Masterworks: Jewels of the Collection at the Rubin Museum of Art
Tibetan art is largely unknown to the audience outside the land. The Rubin Museum of Art organizes exhibitions that give a glimpse into the mysterious world of the Tibetan art. The exhibits also include works from Nepal, Bhutan and parts of India, China and Mongolia to give a broader perspective as Tibet, predominantly through Buddhist art, was connected culturally to these countries.
With this aim of preserving the so far unknown art forms of and around the Himalayan region, the museum organized an introductory exhibition titled Gateway to Himalayan Art in 2004. Recently in August, 2011 it has been reopened as a series of rotating exhibitions. One of this series is Masterworks: Jewels of the Collection began on 11th March, 2011 and would continue till 31st December, 2012. The exhibition encompasses a period of thousand years displaying some of the most interesting pieces from the museum’s collection. It consists of the number of Buddhist and Hindu deities depicted in a range of manners and mediums. This arrangement enables the audience to compare exactly where the similarities are and how they are distinctly different from each other.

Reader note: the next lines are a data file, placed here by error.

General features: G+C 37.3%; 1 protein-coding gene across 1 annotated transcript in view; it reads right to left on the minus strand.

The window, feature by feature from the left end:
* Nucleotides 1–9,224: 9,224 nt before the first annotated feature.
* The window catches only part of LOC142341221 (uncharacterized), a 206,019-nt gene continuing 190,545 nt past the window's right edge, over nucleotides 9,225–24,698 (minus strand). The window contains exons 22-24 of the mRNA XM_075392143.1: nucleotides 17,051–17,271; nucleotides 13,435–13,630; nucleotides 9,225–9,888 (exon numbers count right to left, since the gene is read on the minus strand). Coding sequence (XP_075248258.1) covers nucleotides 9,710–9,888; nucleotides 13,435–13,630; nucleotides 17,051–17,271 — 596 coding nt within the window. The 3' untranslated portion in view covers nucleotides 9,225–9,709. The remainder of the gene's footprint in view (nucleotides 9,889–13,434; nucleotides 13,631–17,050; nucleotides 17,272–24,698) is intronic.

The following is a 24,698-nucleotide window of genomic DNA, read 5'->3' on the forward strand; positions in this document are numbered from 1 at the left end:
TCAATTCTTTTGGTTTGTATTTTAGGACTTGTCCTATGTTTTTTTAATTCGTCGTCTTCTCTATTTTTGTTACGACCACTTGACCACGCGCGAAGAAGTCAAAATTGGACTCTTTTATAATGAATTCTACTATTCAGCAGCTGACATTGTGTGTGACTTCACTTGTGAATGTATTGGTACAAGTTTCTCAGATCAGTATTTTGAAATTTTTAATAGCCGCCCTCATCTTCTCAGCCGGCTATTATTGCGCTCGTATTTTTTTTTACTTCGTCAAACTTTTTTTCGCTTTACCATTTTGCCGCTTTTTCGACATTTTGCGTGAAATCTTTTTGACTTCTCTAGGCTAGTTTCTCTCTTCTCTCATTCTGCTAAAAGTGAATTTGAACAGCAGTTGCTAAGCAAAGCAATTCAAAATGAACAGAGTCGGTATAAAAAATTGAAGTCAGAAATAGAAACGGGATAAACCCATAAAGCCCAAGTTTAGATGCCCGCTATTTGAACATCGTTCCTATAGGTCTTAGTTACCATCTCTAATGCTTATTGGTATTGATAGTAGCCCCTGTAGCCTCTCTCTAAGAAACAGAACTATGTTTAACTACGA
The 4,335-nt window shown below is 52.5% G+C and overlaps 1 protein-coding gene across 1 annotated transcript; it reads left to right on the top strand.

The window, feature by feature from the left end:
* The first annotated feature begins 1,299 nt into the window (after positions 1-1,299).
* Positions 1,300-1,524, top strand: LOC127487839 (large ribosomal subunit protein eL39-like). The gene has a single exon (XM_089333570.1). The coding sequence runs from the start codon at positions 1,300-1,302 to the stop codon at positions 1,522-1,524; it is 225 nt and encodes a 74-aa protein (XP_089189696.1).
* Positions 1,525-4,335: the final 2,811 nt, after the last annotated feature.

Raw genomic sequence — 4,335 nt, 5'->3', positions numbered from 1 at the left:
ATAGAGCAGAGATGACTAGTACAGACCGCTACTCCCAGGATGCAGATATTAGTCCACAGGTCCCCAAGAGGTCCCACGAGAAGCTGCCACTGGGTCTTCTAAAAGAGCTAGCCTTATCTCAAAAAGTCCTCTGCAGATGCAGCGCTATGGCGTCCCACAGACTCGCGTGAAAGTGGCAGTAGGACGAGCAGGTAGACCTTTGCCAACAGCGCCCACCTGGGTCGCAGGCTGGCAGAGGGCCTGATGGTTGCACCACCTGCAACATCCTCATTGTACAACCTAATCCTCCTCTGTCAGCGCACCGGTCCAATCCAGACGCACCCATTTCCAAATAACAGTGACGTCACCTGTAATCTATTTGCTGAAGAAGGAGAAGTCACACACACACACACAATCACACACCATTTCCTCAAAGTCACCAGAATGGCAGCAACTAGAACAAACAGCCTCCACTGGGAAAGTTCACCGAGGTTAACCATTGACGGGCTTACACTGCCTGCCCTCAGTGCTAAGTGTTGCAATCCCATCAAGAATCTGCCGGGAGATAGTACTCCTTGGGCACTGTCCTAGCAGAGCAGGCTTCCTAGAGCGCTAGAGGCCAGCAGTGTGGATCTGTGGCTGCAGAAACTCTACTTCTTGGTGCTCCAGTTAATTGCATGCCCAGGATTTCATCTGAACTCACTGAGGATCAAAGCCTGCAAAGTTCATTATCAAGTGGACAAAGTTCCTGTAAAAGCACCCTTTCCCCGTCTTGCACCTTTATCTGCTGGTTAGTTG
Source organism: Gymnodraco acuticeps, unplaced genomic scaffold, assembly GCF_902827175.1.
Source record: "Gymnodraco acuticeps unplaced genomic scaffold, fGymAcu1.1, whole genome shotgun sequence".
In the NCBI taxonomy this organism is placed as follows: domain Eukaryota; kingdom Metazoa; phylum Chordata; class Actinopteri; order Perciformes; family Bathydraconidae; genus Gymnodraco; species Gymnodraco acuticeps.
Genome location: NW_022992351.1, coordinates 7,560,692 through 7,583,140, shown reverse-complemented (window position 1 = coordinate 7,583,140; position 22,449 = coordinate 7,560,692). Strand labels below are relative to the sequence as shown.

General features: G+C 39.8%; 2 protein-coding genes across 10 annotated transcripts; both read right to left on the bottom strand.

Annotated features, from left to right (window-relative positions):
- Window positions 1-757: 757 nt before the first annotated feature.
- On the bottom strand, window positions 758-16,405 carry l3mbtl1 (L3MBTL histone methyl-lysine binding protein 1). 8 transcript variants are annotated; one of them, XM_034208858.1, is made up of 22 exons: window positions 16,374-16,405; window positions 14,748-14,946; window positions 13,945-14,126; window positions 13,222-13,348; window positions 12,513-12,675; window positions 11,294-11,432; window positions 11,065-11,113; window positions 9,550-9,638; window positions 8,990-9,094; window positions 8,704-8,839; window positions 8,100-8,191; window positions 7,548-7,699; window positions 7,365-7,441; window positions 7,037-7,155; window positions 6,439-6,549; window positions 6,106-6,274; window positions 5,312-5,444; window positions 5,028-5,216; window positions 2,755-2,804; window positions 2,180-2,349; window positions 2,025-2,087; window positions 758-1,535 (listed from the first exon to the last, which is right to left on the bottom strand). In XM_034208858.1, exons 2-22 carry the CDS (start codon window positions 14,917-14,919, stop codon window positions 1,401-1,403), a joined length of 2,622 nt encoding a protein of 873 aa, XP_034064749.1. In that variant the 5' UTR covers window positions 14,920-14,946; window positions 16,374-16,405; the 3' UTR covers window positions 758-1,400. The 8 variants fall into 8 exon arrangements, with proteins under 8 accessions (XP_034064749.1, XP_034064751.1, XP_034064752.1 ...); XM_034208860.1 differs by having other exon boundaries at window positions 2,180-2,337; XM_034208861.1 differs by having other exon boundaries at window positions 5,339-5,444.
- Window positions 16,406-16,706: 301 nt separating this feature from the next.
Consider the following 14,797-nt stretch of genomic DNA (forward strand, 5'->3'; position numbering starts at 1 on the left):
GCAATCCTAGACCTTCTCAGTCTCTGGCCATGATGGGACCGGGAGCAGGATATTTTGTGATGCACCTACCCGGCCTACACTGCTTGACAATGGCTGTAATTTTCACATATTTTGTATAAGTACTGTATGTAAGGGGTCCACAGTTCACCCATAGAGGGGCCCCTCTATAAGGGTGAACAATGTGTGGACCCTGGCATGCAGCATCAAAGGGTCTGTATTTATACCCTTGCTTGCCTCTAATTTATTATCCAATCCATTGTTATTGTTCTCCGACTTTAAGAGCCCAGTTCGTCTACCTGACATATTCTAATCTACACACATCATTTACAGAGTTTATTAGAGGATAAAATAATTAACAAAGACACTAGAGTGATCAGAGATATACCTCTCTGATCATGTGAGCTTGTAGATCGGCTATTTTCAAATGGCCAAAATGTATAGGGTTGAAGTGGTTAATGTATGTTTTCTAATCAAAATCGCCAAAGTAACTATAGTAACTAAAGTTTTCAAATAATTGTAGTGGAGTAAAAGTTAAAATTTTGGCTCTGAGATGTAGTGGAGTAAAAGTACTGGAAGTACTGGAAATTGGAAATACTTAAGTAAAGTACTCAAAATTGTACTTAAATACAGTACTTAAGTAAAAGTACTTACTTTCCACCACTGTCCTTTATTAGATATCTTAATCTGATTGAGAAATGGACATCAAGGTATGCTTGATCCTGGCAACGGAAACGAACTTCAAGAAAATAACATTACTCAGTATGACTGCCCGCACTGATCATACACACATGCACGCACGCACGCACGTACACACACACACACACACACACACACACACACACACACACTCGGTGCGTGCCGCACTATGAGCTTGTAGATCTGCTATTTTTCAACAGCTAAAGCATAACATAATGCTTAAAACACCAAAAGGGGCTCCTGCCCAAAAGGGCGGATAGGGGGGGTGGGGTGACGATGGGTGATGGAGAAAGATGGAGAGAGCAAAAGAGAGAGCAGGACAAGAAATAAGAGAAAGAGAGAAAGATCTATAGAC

Incidentally, one might add that from India – its place of origin, the Mahayana Buddhism traveled through Central Asia via the Silk Route to the Far East. The form, art and iconography of Buddhism went through major transformation thereas local religious beliefs, icons and narratives were incorporated within the tenets of this religion. In India the Mahayana sect already assimilated many Hindu motifs such as figures of gods like Indra and Brahma, the concept of heaven, a pantheon with multiple past and future Buddhas, and motifs from the indigenous non-Aryan Yaksha cult. The Vajrayana or the Tantric Buddhism emerged in the eastern India between the 5th and 7th CE. Finally, in the 7th century, Buddhism traveled to Tibet. Thus the Tibetan form of Buddhism shows influences of at least four major religions including those from the various other Buddhist sects. It is indeed intriguing for the audience to be able to trace the similarities and dissimilarities in terms of iconography, motifs and narratives as demonstrated in the works displayed in the exhibition. Curated by Christian Luczanits, Masterworks: Jewels of the Collection presents life-size facsimiles of an entire sequence of murals from the Lukhang, the Dalai Lamas' Secret Temple near the Potala Palace in Lhasa, Tibet, providing an exceptional opportunity for viewing Himalayan art at its most lavish. The original eighteenth-century wall paintings--inaccessible to the public until the late twentieth century--uniquely depict the most esoteric of meditation and yoga practices in vivid colour and detail.